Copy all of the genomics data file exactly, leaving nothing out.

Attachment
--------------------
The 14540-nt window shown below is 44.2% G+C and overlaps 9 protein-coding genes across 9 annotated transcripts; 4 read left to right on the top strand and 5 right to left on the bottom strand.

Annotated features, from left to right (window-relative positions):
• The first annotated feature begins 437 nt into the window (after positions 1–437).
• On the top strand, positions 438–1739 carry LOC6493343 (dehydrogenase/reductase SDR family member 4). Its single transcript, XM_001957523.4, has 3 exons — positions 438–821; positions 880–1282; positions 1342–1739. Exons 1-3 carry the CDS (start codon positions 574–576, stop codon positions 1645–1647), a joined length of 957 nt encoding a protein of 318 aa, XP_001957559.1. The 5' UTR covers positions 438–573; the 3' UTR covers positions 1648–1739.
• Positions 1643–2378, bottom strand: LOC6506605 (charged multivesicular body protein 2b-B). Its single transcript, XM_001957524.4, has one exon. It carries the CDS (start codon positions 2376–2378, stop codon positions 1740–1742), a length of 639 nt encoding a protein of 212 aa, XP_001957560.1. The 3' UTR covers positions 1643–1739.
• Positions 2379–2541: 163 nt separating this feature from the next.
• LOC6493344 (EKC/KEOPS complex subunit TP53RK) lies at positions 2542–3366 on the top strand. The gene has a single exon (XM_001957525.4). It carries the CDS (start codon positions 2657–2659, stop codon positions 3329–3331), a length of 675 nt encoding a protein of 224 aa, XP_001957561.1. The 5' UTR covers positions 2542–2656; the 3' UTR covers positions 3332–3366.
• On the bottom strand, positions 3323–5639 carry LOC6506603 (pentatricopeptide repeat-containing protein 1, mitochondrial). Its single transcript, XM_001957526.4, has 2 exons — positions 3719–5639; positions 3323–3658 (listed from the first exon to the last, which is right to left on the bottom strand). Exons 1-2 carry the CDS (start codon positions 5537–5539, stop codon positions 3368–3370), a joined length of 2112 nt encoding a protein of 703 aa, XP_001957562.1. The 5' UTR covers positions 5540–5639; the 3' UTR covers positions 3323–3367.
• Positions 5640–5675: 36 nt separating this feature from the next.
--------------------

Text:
The 14540-nt window shown below is 44.2% G+C and overlaps 9 protein-coding genes across 9 annotated transcripts; 4 read left to right on the top strand and 5 right to left on the bottom strand.

Annotated features, from left to right (window-relative positions):
• The first annotated feature begins 437 nt into the window (after positions 1–437).
• On the top strand, positions 438–1739 carry LOC6493343 (dehydrogenase/reductase SDR family member 4). Its single transcript, XM_001957523.4, has 3 exons — positions 438–821; positions 880–1282; positions 1342–1739. Exons 1-3 carry the CDS (start codon positions 574–576, stop codon positions 1645–1647), a joined length of 957 nt encoding a protein of 318 aa, XP_001957559.1. The 5' UTR covers positions 438–573; the 3' UTR covers positions 1648–1739.
• Positions 1643–2378, bottom strand: LOC6506605 (charged multivesicular body protein 2b-B). Its single transcript, XM_001957524.4, has one exon. It carries the CDS (start codon positions 2376–2378, stop codon positions 1740–1742), a length of 639 nt encoding a protein of 212 aa, XP_001957560.1. The 3' UTR covers positions 1643–1739.
• Positions 2379–2541: 163 nt separating this feature from the next.
• LOC6493344 (EKC/KEOPS complex subunit TP53RK) lies at positions 2542–3366 on the top strand. The gene has a single exon (XM_001957525.4). It carries the CDS (start codon positions 2657–2659, stop codon positions 3329–3331), a length of 675 nt encoding a protein of 224 aa, XP_001957561.1. The 5' UTR covers positions 2542–2656; the 3' UTR covers positions 3332–3366.
• On the bottom strand, positions 3323–5639 carry LOC6506603 (pentatricopeptide repeat-containing protein 1, mitochondrial). Its single transcript, XM_001957526.4, has 2 exons — positions 3719–5639; positions 3323–3658 (listed from the first exon to the last, which is right to left on the bottom strand). Exons 1-2 carry the CDS (start codon positions 5537–5539, stop codon positions 3368–3370), a joined length of 2112 nt encoding a protein of 703 aa, XP_001957562.1. The 5' UTR covers positions 5540–5639; the 3' UTR covers positions 3323–3367.
• Positions 5640–5675: 36 nt separating this feature from the next.